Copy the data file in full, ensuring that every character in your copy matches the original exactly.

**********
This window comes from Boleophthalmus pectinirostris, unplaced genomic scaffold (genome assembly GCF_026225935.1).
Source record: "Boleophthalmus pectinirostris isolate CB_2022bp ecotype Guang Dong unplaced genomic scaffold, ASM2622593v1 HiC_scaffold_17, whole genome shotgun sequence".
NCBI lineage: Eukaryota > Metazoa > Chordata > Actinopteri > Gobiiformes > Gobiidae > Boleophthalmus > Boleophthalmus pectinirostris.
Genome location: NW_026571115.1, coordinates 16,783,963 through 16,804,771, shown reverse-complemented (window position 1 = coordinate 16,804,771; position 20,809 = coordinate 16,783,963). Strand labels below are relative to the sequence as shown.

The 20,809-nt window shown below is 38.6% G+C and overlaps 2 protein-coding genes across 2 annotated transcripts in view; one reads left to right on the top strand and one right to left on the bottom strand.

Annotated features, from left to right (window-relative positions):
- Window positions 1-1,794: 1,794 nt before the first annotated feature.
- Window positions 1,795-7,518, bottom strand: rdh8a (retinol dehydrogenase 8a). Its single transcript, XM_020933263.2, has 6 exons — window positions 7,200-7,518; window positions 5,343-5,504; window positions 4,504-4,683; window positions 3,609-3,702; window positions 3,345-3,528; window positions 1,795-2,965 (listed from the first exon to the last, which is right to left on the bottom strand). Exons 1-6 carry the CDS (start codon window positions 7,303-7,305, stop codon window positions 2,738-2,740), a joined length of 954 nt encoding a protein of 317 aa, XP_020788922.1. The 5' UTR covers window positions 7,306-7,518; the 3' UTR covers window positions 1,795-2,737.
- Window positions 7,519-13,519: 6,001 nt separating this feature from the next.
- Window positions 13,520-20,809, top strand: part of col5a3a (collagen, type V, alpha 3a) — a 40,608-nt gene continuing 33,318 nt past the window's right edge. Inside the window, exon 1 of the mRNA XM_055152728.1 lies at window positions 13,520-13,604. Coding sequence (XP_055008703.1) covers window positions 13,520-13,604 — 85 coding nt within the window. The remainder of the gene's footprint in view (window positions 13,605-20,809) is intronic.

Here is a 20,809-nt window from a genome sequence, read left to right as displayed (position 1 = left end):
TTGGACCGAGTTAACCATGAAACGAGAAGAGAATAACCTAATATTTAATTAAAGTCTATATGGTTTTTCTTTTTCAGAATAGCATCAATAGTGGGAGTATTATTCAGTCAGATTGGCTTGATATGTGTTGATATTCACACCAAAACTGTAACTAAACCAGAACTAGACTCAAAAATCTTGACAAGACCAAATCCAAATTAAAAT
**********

This window comes from Boleophthalmus pectinirostris, unplaced genomic scaffold (genome assembly GCF_026225935.1).
Source record: "Boleophthalmus pectinirostris isolate CB_2022bp ecotype Guang Dong unplaced genomic scaffold, ASM2622593v1 HiC_scaffold_17, whole genome shotgun sequence".
NCBI lineage: Eukaryota > Metazoa > Chordata > Actinopteri > Gobiiformes > Gobiidae > Boleophthalmus > Boleophthalmus pectinirostris.
Genome location: NW_026571115.1, coordinates 16,783,963 through 16,804,771, shown reverse-complemented (window position 1 = coordinate 16,804,771; position 20,809 = coordinate 16,783,963). Strand labels below are relative to the sequence as shown.

The 20,809-nt window shown below is 38.6% G+C and overlaps 2 protein-coding genes across 2 annotated transcripts in view; one reads left to right on the top strand and one right to left on the bottom strand.

Annotated features, from left to right (window-relative positions):
- Window positions 1-1,794: 1,794 nt before the first annotated feature.
- Window positions 1,795-7,518, bottom strand: rdh8a (retinol dehydrogenase 8a). Its single transcript, XM_020933263.2, has 6 exons — window positions 7,200-7,518; window positions 5,343-5,504; window positions 4,504-4,683; window positions 3,609-3,702; window positions 3,345-3,528; window positions 1,795-2,965 (listed from the first exon to the last, which is right to left on the bottom strand). Exons 1-6 carry the CDS (start codon window positions 7,303-7,305, stop codon window positions 2,738-2,740), a joined length of 954 nt encoding a protein of 317 aa, XP_020788922.1. The 5' UTR covers window positions 7,306-7,518; the 3' UTR covers window positions 1,795-2,737.
- Window positions 7,519-13,519: 6,001 nt separating this feature from the next.
- Window positions 13,520-20,809, top strand: part of col5a3a (collagen, type V, alpha 3a) — a 40,608-nt gene continuing 33,318 nt past the window's right edge. Inside the window, exon 1 of the mRNA XM_055152728.1 lies at window positions 13,520-13,604. Coding sequence (XP_055008703.1) covers window positions 13,520-13,604 — 85 coding nt within the window. The remainder of the gene's footprint in view (window positions 13,605-20,809) is intronic.

Here is a 20,809-nt window from a genome sequence, read left to right as displayed (position 1 = left end):
TTGGACCGAGTTAACCATGAAACGAGAAGAGAATAACCTAATATTTAATTAAAGTCTATATGGTTTTTCTTTTTCAGAATAGCATCAATAGTGGGAGTATTATTCAGTCAGATTGGCTTGATATGTGTTGATATTCACACCAAAACTGTAACTAAACCAGAACTAGACTCAAAAATCTTGACAAGACCAAATCCAAATTAAAAT